Charities provide an essential service within their charity remit. At times this is the only lifeline which is available to the vulnerable persons which the respective charity supports.

Most persons will know the major charities who often contact people direct after you have completed one of their surveys, some other link or made a donation. But there are many local charities who do not do this and funding is required for them to exist. In many instances if these local charities did not exist, then their client group would suffer, especially now due to Government cuts to local authorities.

My own area is care and support for persons with Learning Disabilities and /or Autism and I do only support one charity in Sheffield, UK, which is there especially for adults and children with Learning Disabilities. Funding from our local authority within this area direct to charities is virtually non-existent due Government funding cuts. Some persons with Learning disabilities are in receipt of Direct Payments which are there to fund a range of needs which have been identified from an Individual Needs Assessment and the resulting Support Plan. In many instances these Direct Payments will not only cover their personal care needs, but also their needs within the community, so they can access safe environments away from their safe home environment.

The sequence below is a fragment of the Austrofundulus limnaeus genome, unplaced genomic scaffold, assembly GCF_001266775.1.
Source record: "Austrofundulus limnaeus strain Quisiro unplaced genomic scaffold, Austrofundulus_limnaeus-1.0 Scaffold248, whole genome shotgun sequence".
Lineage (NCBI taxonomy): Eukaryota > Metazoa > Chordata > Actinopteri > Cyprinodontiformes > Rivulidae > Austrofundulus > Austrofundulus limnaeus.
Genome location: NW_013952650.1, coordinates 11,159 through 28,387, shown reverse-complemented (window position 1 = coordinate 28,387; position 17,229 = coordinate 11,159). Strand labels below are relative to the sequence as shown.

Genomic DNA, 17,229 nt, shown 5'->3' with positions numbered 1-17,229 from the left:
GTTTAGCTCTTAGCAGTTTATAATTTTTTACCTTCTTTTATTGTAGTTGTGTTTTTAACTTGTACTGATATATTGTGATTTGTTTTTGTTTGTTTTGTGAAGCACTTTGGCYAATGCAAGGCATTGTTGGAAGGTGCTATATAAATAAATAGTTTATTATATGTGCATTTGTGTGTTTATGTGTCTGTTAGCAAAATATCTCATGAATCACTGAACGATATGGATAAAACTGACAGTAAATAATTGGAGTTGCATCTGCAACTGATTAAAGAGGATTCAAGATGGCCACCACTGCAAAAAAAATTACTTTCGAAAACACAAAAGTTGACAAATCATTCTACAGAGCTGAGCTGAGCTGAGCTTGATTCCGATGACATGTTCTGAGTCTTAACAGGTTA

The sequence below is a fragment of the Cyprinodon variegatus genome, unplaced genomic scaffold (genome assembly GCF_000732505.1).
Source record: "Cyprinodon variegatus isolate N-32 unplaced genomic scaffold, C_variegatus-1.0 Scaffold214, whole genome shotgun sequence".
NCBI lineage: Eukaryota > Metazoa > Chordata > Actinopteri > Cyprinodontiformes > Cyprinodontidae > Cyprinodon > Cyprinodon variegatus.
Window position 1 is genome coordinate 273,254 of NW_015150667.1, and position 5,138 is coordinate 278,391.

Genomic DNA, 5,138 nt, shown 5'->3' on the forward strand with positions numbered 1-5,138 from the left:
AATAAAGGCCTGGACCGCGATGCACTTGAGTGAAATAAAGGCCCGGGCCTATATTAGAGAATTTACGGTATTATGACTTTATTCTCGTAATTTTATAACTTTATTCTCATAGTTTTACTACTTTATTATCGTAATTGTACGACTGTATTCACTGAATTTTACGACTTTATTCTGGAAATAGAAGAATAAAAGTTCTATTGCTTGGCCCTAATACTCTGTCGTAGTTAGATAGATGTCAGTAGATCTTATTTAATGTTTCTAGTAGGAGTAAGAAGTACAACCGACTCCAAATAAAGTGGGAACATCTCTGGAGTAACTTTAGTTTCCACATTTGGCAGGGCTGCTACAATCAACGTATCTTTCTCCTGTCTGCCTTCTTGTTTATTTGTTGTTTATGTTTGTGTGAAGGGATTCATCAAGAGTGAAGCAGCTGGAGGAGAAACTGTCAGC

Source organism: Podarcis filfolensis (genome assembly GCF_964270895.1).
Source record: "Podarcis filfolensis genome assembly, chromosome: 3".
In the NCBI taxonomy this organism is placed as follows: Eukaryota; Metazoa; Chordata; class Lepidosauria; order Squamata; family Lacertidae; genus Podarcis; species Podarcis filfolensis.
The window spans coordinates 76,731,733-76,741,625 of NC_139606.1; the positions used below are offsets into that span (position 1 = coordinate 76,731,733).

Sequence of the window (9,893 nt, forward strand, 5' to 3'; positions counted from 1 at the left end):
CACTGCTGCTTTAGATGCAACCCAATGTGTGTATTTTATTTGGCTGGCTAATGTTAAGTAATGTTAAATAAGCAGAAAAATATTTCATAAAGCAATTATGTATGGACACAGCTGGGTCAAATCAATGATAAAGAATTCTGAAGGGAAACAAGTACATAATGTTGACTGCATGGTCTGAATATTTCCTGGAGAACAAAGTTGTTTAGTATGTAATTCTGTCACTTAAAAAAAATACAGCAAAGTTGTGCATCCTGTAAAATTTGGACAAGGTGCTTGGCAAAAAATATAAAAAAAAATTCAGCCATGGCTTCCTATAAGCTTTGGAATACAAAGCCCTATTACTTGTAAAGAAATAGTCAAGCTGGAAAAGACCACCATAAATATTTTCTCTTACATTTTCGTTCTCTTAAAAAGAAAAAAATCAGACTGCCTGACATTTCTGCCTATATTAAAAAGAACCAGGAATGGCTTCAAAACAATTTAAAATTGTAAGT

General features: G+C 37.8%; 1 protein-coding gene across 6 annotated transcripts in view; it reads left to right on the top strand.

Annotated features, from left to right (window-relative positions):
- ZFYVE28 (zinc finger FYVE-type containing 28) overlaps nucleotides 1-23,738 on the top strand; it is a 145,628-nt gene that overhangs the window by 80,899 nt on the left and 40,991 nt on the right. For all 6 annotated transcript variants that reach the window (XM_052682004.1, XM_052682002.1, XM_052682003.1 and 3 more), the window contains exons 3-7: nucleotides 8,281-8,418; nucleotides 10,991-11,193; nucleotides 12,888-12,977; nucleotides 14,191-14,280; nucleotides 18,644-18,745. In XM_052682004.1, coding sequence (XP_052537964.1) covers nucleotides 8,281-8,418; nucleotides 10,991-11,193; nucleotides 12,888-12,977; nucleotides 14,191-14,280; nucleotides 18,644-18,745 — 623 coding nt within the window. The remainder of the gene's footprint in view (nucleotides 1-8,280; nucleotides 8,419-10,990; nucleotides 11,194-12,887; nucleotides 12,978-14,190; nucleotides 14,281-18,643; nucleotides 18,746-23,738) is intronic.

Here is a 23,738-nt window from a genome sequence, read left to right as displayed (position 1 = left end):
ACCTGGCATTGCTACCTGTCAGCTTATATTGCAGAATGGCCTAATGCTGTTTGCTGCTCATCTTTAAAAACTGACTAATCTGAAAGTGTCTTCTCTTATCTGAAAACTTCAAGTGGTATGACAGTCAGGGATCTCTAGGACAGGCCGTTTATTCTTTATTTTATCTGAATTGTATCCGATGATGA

We all need to access our community, but when your vulnerability is is increased due to your learning disability, the only outlets could be day centres where staff are trained in care, safeguarding, enabling mobility, providing recreational stimulus, emotional supports and many others. Local charities will provide some or all of this and they do need your support to continue to provide there essential services, for if they do not many of these persons with learning disabilities will not be able to live a reasonable life.

So I look forward to the these contactless Charity collection boxes to be made more generally available within the very near future.


A major trial found members of the public donated three times as much to charity when asked to pay with their card.

Contactless charity boxes are set to be widely introduced after a major trial found members of the public donated three times as much when asked to pay with their card.

Organisations including Oxfam and the NSPCC have trialled boxes fitted with the wireless receivers in recent months, meaning the old excuse of “sorry, no change” is no longer an option.

It comes in response to fears about the rise of the cashless society cutting off a lifeline for charities. Cash payments are declining rapidly in Britain thanks to contactless technology, which allows shoppers to quickly pay for a coffee or sandwich simply by tapping their card up to a limit of £30.

“Previously, many people have said they would like to donate even though they no longer carry…

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